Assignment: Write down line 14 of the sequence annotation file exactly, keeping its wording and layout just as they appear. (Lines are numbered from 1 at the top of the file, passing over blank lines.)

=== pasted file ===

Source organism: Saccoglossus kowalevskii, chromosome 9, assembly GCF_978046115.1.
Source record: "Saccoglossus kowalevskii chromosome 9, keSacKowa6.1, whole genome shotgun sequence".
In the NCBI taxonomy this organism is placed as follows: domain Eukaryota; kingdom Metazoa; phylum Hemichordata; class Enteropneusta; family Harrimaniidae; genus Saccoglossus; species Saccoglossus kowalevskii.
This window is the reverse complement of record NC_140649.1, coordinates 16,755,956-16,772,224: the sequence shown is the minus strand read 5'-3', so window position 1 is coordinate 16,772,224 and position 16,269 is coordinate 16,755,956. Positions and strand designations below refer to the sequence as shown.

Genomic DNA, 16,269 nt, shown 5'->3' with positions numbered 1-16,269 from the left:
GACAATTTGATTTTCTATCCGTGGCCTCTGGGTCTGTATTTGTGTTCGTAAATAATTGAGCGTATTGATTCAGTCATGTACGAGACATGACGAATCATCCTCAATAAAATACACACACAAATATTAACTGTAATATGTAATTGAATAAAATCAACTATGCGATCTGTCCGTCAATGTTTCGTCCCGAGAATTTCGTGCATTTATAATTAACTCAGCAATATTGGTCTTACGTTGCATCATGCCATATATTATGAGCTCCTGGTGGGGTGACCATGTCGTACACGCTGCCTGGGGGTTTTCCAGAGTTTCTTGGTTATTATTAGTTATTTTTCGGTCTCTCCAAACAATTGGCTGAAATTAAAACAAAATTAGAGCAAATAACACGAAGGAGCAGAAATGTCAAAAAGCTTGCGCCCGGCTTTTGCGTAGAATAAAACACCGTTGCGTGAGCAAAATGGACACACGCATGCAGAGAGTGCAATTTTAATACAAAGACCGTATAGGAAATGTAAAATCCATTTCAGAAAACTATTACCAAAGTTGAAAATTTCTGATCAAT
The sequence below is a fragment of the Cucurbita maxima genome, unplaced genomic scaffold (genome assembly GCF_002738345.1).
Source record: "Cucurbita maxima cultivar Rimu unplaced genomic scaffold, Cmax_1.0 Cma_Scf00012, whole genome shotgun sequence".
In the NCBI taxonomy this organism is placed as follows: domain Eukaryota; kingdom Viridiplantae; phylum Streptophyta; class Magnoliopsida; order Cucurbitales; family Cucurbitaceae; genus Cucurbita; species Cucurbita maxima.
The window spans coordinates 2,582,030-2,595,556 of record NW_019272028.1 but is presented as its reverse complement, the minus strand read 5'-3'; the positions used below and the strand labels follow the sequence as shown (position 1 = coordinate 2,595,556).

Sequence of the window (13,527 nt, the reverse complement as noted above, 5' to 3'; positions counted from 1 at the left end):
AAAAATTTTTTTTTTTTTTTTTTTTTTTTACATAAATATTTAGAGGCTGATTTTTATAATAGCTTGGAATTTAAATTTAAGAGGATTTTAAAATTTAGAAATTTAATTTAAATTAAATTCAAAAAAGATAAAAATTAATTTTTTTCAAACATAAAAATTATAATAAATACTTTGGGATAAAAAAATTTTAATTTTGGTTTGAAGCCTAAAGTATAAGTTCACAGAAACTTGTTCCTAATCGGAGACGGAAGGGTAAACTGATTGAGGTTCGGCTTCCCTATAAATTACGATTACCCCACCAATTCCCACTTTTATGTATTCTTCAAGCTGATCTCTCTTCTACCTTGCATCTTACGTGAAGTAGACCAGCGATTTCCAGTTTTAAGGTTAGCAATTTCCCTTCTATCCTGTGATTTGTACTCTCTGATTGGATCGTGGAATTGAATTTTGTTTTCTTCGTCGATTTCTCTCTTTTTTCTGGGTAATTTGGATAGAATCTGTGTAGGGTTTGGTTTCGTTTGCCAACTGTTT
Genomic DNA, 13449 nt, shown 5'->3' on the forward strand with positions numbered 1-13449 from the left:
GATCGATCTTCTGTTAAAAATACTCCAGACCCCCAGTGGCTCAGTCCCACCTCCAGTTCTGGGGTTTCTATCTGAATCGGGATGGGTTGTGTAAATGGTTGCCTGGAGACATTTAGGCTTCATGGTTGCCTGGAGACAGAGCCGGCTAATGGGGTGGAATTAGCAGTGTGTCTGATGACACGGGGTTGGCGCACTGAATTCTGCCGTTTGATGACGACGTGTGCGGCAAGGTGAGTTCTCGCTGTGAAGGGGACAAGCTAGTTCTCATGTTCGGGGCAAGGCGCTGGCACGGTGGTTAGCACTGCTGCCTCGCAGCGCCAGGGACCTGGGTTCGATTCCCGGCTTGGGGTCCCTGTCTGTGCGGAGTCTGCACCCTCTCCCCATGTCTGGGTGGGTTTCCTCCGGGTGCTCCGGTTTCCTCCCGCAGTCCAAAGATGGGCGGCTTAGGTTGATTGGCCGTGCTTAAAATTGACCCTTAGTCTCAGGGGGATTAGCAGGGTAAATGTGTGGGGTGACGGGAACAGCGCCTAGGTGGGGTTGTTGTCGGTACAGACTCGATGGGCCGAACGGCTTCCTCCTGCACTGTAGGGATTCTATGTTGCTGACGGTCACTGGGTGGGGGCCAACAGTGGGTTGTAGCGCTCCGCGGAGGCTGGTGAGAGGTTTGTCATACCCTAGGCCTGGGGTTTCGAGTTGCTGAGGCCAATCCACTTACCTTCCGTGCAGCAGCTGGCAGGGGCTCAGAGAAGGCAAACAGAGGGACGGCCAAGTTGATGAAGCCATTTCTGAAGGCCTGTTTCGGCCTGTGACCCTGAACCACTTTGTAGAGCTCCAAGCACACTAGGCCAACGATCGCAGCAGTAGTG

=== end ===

GATCGATCTTCTGTTAAAAATACTCCAGACCCCCAGTGGCTCAGTCCCACCTCCAGTTCTGGGGTTTCTATCTGAATCGGGATGGGTTGTGTAAATGGTTGCCTGGAGACATTTAGGCTTCATGGTTGCCTGGAGACAGAGCCGGCTAATGGGGTGGAATTAGCAGTGTGTCTGATGACACGGGGTTGGCGCACTGAATTCTGCCGTTTGATGACGACGTGTGCGGCAAGGTGAGTTCTCGCTGTGAAGGGGACAAGCTAGTTCTCATGTTCGGGGCAAGGCGCTGGCACGGTGGTTAGCACTGCTGCCTCGCAGCGCCAGGGACCTGGGTTCGATTCCCGGCTTGGGGTCCCTGTCTGTGCGGAGTCTGCACCCTCTCCCCATGTCTGGGTGGGTTTCCTCCGGGTGCTCCGGTTTCCTCCCGCAGTCCAAAGATGGGCGGCTTAGGTTGATTGGCCGTGCTTAAAATTGACCCTTAGTCTCAGGGGGATTAGCAGGGTAAATGTGTGGGGTGACGGGAACAGCGCCTAGGTGGGGTTGTTGTCGGTACAGACTCGATGGGCCGAACGGCTTCCTCCTGCACTGTAGGGATTCTATGTTGCTGACGGTCACTGGGTGGGGGCCAACAGTGGGTTGTAGCGCTCCGCGGAGGCTGGTGAGAGGTTTGTCATACCCTAGGCCTGGGGTTTCGAGTTGCTGAGGCCAATCCACTTACCTTCCGTGCAGCAGCTGGCAGGGGCTCAGAGAAGGCAAACAGAGGGACGGCCAAGTTGATGAAGCCATTTCTGAAGGCCTGTTTCGGCCTGTGACCCTGAACCACTTTGTAGAGCTCCAAGCACACTAGGCCAACGATCGCAGCAGTAGTG